In summary, with the EM12c resource model, cloud providers have the ability to organize and manage their infrastructure the way they would like, while keeping the consumer experience simple and intuitive.


Screenwatch: Build Service Catalogs with EM12c DBaaS

Oracle Private Database Cloud: Defining Database Sizes in the Service Catalog


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Latest release of cloud plug-in (part of EM12c R4 Plug-in Update 1) brings the ability to define sizes for database cloud services (Schema and PDB services already support definition of size). Prior to this ability, customers were required to define a new template for each size – small, medium, large, etc. This will help in significantly reducing the number of templates required.

So lets see how to use them.

1. The CRUD operations for database size are performed via emcli verbs. To create a new size, we run:

./emcli create_database_size -name=Tiny -description="tiny size" 

The 4 attributes supported for size are – cpu, memory, processes, & storage. All attributes are optional, and minimum name and description need to be provided.

To list all sizes, we run:

./emcli list_database_sizes
 Description:tiny size
 Processes(COUNT):Not Specified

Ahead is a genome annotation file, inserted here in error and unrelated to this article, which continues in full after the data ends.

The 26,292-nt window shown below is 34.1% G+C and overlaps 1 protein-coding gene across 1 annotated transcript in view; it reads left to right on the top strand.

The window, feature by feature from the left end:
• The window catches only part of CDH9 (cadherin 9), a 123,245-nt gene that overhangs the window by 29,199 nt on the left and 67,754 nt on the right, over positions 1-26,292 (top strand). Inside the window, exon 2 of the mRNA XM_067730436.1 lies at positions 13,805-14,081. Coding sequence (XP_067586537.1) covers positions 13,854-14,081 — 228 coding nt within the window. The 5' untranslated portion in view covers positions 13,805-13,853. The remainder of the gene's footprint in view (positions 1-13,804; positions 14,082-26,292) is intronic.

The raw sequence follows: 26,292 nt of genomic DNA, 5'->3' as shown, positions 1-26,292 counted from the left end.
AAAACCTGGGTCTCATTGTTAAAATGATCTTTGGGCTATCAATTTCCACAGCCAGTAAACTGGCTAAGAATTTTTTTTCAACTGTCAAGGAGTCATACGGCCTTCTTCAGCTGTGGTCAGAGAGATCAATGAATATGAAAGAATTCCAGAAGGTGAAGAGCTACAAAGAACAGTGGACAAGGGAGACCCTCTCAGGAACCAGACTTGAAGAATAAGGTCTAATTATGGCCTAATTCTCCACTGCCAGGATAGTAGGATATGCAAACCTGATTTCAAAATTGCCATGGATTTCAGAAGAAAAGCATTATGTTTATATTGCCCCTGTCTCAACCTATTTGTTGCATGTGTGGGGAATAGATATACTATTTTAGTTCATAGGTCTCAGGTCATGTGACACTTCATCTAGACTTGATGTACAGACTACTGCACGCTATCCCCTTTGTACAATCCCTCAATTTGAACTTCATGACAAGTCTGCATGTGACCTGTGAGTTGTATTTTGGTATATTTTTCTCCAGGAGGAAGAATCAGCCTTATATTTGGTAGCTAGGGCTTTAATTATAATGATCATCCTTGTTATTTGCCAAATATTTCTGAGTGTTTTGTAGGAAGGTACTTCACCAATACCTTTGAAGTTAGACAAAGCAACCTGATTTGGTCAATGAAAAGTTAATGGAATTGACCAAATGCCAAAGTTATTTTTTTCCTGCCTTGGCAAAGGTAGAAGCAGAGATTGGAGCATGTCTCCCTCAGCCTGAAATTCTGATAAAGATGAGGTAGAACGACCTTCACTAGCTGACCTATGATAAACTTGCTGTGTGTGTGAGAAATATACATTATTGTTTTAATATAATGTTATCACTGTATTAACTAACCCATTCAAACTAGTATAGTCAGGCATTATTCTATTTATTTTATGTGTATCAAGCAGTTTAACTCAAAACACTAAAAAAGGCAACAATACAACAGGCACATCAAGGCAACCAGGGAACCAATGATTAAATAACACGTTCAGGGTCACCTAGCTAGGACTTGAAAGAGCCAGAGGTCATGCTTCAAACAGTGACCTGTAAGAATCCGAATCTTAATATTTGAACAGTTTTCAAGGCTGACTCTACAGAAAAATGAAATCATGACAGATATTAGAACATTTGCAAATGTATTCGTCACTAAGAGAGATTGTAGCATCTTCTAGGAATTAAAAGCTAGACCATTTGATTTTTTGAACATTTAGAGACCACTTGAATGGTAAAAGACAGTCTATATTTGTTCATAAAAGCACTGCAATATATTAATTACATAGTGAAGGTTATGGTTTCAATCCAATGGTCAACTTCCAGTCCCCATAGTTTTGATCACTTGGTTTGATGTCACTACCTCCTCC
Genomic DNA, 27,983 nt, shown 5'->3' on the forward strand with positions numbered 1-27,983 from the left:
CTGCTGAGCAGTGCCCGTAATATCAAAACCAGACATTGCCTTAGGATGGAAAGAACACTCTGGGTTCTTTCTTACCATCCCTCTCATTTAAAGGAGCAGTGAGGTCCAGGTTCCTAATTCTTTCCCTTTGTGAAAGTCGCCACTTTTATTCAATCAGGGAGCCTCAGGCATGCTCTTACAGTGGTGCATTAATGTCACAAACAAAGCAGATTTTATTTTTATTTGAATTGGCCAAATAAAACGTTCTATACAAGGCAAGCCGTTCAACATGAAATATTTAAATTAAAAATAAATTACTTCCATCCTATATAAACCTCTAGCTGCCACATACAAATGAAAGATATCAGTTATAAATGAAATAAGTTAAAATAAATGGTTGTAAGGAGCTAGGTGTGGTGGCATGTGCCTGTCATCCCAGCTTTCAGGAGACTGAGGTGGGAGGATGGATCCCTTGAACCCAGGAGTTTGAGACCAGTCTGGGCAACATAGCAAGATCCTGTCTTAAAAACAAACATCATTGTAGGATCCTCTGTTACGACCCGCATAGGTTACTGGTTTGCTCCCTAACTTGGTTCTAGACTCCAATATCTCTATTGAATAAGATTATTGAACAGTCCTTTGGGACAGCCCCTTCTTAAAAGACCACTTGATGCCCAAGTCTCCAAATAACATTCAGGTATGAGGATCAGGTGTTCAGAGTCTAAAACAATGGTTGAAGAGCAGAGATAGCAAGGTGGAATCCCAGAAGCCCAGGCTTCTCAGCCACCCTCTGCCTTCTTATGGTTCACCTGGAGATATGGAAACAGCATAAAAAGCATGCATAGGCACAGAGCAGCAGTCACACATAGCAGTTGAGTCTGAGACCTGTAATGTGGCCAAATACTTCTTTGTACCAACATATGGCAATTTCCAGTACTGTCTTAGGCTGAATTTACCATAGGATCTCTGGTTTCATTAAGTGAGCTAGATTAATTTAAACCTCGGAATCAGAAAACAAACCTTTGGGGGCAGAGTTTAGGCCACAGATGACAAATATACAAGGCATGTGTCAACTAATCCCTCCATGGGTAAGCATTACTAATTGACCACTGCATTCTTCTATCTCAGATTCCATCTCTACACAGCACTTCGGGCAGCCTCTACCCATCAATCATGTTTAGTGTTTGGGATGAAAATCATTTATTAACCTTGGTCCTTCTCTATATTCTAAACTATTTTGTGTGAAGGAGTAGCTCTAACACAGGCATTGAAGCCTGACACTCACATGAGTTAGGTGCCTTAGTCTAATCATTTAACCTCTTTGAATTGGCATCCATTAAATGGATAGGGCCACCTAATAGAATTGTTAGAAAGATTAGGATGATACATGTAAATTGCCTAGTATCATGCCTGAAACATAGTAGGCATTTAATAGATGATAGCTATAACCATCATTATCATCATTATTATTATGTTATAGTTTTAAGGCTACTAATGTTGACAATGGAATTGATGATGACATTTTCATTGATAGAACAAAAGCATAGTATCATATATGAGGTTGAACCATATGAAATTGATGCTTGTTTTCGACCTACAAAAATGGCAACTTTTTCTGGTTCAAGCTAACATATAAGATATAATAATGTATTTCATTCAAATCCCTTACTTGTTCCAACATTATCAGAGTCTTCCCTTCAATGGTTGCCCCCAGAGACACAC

Had this size been assigned to any service templates, we could have provided the -details flag and gotten that list as well.

Editing this size is equally easy. We run:

./emcli update_database_size -name=tiny 
        -description="Tiny database size" 
 Description:Tiny database size
 Storage(GB):Not Specified

Few things to notice are:

  • name is the only fixed identifier, both attributes and description can be changed
  • to remove an attribute, set its value to remove
  • to set new attribute values, or change existing one, simply specify the new values

Finally, to delete a size, we run:

./emcli delete_database_size -name=tiny
 Are you sure you want to to delete?(yes/no)
 Database size tiny has successfully been deleted

Since delete is a destructive operation operation, you get the “Are you sure?” prompt.

2. Once sizes are defined, we can see them while creating or editing service templates. Note that by default, no sizes are attached with the service template. The administrator needs to explicitly associate a size with the template, as shown in the screenshot below.


3. Once the association is complete, and the template is saved. Any cloud consumer accessing the template via the cloud portal will see size as an additional input.


If you are using REST APIs, then database size will have to be provided as an additional input to the POST request.

A commonly asked question is that how are these values enforced? The answer depends on the the type of attribute:

  • cpu – this translates to cpu_count and is set as the DB init parameter
  • memory – this translates to memory_target and set as DB init parameter (This is a good time to mention that the memory attribute is only supported for DB version 11g and above. Other attributes work for 10g and above.)